February 20, 2015

Life, Death and an '82 Chevette



My son Lukas is old enough now (13 months) that I can start teaching him things. He can clap on commend, grab his ears when we ask him to locate them (he also grabs his nose when we ask about his ear so its not that impressive), and if he's feeling up for it, can even say "Kitty" (which sounds basically the same as daddy, ducky and puppy).

Naturally, I spend a great deal of time imagining the things I can't wait to teach him. I want Lukas learning piano by the age of two; I want the word BEEF to connote a fundamental jump shot by the age of three and by five I expect him to play drums for Ben Rector. As you can see below, he's well on his way.


But obviously Lukas has some limitations in what he can learn--some things take time. Some things we are teaching him he wont get until he's much older. And some things, he'll probably learn from us that weren't necessarily trying to teach him. This got me thinking. What things did my parents teach me that I wasn't old enough to get, but inevitably impacted who I became.

Two things came to mind:

1) Jordy's 

Photo credit: https://www.flickr.com/photos/wetbaloney/264264656/in/photostream/
My dad used to take us kids to this hotdog joint called Jordy's.  For $1.50 you could get a hot dog or hamburger and a side of fries. The combo came double-brown-bagged; a necessary precaution, as the grease from the food would eat through the bag in about 15 seconds. It became a race against time to eat the fries before they landed on your lap. My dad, unbeknownst to him, taught us the value of finding a good deal, but more importantly the value of getting to know your neighbors. Let me explain. My dad grew up right outside of Detroit, not far from Eight Mile. Yes, THAT Eight MileSuffice to say, he had no problem with diverse cities. When my family moved to Illinois, they bought a house next to a corn field. Literally. I am the exact stereotype of the Midwest. I grew up next to corn. The thing about Jordy's, is that in addition to incredibly cheap food it also was a bit more "urban" than...well...a cornfield. My dad thought he was just saving a buck, but what he taught me was much more significant. Race and city lines are entirely arbitrary. People are people. Families are families. The fact that we were the only white family that ate at Jordy's, well that was just a silly little irrelevant detail.

2) How to be a good friend

About a year before my dad passed away, he and I took a trip all over the state of Michigan visiting his old college buddies. Mostly I remember the 1982 Chevette that didn't have any AC and this Orel Hershiser book that for some reason I couldn't put down.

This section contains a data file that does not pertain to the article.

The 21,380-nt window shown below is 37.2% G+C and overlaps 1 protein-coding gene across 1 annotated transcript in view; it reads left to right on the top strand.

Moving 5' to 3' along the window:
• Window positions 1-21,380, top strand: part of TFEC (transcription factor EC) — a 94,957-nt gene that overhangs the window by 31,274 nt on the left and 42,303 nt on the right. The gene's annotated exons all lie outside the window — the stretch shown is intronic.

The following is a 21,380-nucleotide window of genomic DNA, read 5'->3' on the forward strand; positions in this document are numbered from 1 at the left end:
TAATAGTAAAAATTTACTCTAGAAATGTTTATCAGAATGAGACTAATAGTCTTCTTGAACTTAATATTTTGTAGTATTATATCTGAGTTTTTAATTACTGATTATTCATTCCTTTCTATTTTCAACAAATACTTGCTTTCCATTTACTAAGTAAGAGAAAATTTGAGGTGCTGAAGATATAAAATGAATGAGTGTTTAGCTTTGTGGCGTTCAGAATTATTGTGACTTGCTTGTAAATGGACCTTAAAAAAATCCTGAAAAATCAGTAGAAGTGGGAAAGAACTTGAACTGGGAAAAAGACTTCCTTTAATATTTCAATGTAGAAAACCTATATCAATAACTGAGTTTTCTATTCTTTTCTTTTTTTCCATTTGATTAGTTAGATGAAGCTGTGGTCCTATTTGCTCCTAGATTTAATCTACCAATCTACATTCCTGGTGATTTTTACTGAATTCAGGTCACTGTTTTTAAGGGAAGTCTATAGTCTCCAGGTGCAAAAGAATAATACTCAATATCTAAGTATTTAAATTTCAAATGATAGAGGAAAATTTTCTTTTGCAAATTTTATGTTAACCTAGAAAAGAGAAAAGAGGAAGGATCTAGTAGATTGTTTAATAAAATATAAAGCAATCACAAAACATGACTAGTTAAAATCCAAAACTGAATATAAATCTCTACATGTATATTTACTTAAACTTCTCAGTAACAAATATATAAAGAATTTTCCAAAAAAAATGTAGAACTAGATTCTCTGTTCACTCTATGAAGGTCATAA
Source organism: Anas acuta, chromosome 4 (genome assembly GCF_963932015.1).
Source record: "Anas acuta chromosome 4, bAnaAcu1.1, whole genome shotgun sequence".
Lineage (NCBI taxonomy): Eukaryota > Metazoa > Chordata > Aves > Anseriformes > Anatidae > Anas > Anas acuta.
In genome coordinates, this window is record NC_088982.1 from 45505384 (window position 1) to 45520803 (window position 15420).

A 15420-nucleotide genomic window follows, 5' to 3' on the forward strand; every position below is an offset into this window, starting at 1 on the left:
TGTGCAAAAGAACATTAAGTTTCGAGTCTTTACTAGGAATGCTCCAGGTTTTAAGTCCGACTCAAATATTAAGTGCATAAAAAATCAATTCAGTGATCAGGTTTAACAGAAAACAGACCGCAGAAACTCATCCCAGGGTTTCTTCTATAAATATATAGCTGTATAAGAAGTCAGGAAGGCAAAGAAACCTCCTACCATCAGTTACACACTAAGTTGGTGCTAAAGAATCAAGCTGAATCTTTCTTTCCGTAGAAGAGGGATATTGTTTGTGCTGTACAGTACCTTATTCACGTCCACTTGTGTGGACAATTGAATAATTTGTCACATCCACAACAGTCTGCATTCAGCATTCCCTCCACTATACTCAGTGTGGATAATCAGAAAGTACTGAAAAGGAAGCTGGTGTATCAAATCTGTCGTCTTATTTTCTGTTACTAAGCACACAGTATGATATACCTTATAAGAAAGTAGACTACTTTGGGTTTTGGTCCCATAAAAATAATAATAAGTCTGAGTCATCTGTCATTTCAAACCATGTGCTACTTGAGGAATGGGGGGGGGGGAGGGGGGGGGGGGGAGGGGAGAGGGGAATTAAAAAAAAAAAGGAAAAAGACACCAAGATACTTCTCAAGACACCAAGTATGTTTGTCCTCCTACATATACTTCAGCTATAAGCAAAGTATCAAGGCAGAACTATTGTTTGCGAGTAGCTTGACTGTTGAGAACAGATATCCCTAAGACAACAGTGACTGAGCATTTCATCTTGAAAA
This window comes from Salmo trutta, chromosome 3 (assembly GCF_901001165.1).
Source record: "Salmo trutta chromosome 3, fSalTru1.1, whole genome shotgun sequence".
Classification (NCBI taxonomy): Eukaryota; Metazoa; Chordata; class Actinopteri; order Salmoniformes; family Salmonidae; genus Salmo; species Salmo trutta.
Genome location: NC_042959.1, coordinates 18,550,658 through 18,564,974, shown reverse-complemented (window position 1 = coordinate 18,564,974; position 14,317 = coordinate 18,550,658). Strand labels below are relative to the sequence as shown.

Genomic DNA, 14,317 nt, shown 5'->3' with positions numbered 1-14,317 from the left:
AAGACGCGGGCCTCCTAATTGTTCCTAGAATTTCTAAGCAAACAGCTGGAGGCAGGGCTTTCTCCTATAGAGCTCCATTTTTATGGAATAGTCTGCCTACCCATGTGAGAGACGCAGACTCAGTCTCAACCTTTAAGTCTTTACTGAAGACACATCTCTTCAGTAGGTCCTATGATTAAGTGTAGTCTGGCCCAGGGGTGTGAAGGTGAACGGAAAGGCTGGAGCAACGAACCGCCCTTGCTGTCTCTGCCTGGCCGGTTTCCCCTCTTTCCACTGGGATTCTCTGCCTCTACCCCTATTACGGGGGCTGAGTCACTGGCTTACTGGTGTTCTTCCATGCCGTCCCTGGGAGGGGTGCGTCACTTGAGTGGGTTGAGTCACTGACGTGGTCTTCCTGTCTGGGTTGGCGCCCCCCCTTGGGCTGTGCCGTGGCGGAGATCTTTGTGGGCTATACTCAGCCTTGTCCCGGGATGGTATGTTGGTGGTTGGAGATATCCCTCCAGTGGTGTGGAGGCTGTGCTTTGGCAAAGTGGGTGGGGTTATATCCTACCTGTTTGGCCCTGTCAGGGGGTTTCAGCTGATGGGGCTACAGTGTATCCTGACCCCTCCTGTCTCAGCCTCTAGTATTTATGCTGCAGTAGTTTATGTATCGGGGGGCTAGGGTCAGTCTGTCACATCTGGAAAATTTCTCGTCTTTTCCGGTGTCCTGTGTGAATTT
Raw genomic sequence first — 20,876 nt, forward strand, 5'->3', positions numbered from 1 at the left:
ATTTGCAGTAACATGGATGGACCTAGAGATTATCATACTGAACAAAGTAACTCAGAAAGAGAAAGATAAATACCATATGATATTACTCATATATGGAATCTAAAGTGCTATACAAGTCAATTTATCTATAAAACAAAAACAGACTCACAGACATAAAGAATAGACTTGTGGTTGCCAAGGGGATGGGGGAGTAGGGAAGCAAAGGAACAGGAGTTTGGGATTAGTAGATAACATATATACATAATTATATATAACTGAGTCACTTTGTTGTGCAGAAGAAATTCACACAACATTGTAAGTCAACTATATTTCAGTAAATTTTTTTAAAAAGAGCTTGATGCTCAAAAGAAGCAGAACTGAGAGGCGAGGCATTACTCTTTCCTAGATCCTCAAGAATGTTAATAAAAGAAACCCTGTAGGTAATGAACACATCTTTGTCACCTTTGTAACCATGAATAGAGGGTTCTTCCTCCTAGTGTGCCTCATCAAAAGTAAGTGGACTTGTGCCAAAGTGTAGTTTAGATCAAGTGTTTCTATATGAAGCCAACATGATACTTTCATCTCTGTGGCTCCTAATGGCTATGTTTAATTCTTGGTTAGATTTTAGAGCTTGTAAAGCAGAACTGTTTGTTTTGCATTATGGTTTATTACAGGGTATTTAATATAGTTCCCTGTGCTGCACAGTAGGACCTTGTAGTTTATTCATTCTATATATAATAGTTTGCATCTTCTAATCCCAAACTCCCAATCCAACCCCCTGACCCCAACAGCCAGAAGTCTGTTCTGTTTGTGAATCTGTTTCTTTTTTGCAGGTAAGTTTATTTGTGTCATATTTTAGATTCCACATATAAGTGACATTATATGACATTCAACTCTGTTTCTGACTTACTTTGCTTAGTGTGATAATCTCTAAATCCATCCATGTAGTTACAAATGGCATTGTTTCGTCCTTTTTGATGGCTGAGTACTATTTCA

I don't remember anything my dad and I talked about. In fact I don't remember much about the trip at all. I can't remember his buddies' names or why we visited these specific friends. The only thing I do remember is that at each house, my dad would ask if I wanted to play outside for a little bit. In hindsight, I realize he was probably telling them that he didn't have long to live. For obvious reasons, it was probably better for me to not be around for that conversation. Knowing my dad, I'm fairly certain they didn't just talk about his cancer. I bet they relived the "glory days" of their college years (i.e., the pranks they pulled and the fun they had)

I'm sure it was equal parts incredibly sad, and a complete blast.

But I still wondered why my dad took my on this trip. I thought about it for weeks. Then, at about 2AM last night, it finally occurred to me.

My dad was teaching me how to die.

Before you chalk this up as the most depressing thing you've ever read ("Who teaches a 11 year-old how to die!?!?!?!") let me explain. I believe the only way to understand the right way to live is to truly understand and wrestle with our own mortality. In fact, until you realize that you will die, it's next to impossible to not get distracted by the minutia of this world. When death was imminent, my dad made a point to visit his friends and take his son on a road trip across the great state of Michigan (side note, I must have had 15 Vernors). With only months to live, my dad needed to say goodbye, and he needed me to see him do so.  Friends and family are really important. Really, really important.

My dad died well, but more importantly, he lived well.

Lukas may never be a concert pianist, or break the scoring record at Uconn (his mother would be so proud), but I hope he loves people really well. I hope he's a good friend. I hope he lives well. And I hope his parents can show him a thing or two along the way.







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